Phoebe Ching Ying MAN
2001, SD video, 8’5’’
This work was inspired by images of people on the internet. Around 2000, online chatrooms started to become popular. However, most people would just want to show their bodies or look at women’s breasts and genitals. Phoebe Man created a walking vagina to question whether women are just pieces of meat. In the video, Rati lives like an ordinary woman, she would go to the library to read, and menstruate each month. With her look, even if she were doing something ordinary, it would look absurd. The work attempts to challenge gender stereotypes, and looks at women’s social and cultural images in a deconstructive manner, to open up an imaginative space.
Phoebe Ching Ying MAN
Born 1969 in Hong Kong; lives and works in Hong Kong
A multimedia artist, independent curator and Associate Professor of the School of Creative Media, City University of Hong Kong, Man graduated from the Chinese University of Hong Kong in 1991, received her MFA degree from the San Francisco Art Institute in 2000 and DFA degree from the Royal Melbourne Institute of Technology University in 2012.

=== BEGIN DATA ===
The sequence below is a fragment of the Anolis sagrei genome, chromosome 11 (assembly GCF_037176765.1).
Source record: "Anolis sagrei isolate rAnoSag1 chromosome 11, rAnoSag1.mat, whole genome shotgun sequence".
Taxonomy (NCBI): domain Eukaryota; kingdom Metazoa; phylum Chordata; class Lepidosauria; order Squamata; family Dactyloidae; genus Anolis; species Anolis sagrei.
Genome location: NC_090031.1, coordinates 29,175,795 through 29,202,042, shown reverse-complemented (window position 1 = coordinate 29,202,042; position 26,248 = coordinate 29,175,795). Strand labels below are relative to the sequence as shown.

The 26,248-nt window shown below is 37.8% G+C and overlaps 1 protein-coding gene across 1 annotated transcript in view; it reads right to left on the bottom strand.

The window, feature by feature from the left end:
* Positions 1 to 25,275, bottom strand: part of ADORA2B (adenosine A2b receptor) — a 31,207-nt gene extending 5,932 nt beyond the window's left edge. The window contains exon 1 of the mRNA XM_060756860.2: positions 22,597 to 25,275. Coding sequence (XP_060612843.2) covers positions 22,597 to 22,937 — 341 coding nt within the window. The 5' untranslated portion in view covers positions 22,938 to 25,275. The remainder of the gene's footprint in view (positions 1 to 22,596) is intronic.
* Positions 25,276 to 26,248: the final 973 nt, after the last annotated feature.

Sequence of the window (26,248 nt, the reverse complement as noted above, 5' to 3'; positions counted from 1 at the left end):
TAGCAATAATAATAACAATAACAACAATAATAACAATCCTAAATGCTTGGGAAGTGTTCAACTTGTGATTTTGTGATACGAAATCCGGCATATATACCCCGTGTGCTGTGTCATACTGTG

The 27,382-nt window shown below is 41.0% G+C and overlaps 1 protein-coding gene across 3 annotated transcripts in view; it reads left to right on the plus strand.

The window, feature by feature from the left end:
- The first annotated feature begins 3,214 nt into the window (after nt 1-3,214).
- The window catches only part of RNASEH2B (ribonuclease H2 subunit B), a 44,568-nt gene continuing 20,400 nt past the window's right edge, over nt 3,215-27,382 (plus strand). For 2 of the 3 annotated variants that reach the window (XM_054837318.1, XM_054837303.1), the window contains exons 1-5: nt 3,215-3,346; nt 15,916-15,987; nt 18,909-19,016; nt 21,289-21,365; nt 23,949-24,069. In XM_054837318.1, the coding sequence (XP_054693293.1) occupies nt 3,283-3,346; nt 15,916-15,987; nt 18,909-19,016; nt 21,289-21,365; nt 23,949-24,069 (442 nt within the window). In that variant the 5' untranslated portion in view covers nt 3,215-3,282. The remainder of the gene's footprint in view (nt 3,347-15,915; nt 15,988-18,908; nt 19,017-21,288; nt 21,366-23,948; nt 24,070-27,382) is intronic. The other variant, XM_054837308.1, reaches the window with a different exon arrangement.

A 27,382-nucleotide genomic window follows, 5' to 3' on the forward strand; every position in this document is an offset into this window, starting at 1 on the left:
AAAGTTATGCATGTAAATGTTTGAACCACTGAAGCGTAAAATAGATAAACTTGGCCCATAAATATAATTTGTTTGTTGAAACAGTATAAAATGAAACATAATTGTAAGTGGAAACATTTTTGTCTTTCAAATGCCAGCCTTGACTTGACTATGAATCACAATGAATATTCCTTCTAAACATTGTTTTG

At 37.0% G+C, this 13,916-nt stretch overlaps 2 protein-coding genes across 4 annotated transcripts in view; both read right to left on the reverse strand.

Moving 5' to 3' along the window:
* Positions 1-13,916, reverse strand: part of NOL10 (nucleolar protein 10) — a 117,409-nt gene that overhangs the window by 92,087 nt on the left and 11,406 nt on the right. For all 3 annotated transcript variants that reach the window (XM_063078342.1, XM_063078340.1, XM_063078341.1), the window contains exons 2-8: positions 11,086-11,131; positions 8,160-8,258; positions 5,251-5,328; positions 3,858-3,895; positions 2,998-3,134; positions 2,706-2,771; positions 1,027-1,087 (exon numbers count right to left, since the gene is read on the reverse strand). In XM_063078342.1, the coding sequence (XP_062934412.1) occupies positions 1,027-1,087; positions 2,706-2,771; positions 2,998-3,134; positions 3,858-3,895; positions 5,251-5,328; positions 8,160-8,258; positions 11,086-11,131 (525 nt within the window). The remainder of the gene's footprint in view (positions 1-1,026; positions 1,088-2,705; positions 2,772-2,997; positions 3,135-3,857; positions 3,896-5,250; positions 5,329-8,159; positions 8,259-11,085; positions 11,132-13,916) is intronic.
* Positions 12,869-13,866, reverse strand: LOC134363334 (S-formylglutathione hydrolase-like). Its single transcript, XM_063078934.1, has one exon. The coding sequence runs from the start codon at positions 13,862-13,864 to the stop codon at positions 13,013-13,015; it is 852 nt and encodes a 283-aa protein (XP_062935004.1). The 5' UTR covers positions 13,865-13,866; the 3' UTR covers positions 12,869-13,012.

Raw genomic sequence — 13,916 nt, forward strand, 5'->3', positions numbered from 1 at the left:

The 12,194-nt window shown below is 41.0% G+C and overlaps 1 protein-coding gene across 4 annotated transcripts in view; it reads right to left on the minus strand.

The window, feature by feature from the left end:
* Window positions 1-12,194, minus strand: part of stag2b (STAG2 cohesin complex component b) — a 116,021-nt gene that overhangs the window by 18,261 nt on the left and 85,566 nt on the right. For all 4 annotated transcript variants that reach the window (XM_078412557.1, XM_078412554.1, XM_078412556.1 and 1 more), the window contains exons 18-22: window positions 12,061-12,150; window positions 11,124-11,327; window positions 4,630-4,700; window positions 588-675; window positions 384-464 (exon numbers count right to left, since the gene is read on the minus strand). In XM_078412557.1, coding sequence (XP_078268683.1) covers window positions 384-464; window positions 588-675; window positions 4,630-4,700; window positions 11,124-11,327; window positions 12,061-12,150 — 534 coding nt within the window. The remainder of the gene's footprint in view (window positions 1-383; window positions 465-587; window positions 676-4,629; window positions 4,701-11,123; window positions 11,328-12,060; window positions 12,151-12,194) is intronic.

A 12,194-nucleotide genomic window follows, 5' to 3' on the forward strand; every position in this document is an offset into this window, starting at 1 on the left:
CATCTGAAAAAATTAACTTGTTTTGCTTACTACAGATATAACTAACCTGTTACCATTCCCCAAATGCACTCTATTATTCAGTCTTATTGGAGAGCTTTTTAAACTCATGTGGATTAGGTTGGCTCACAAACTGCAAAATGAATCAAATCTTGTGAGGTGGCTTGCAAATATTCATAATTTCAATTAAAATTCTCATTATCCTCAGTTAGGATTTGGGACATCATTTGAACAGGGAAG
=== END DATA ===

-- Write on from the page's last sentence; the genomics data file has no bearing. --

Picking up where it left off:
Often starting from the exploration of the self, Phoebe Man’s artistic practices reflect on systems and challenge given ideas. She specializes in socially engaged art and is experienced in involving her audience in her works. Since 1996, she has gained a lot of attention with the Food series, the Sanitary Napkin series, Rati, and many other works. Her animations, videos and installations have been shown at exhibitions and festivals internationally, including: Inside Out: New Chinese Art (1998- 2000), European Media Art Festival (2001), Kaohsiung International Container Arts Festival (2001), Gwangju Biennale (2002), Venice Biennale (2003), Shanghai Biennial (2004), Women Make Waves Film Festival (2006), Subjected Culture – Interruptions and Resistances on Femaleness (2006-8), EXiS: Experimental Film/Video Festival in Seoul (2009), River 3: Art. Fun, Bitan – Taipei County Public Art Project (2010), iBody (2011), etc. She has won several awards, curated numerous exhibitions, and published essays and reviews on a variety of issues such as art-curating, installations, the internet, performance, video, conceptual art, and arts and cultural policies in Hong Kong. She is currently the Advisor and Grant Examiner of Hong Kong Arts Development Council.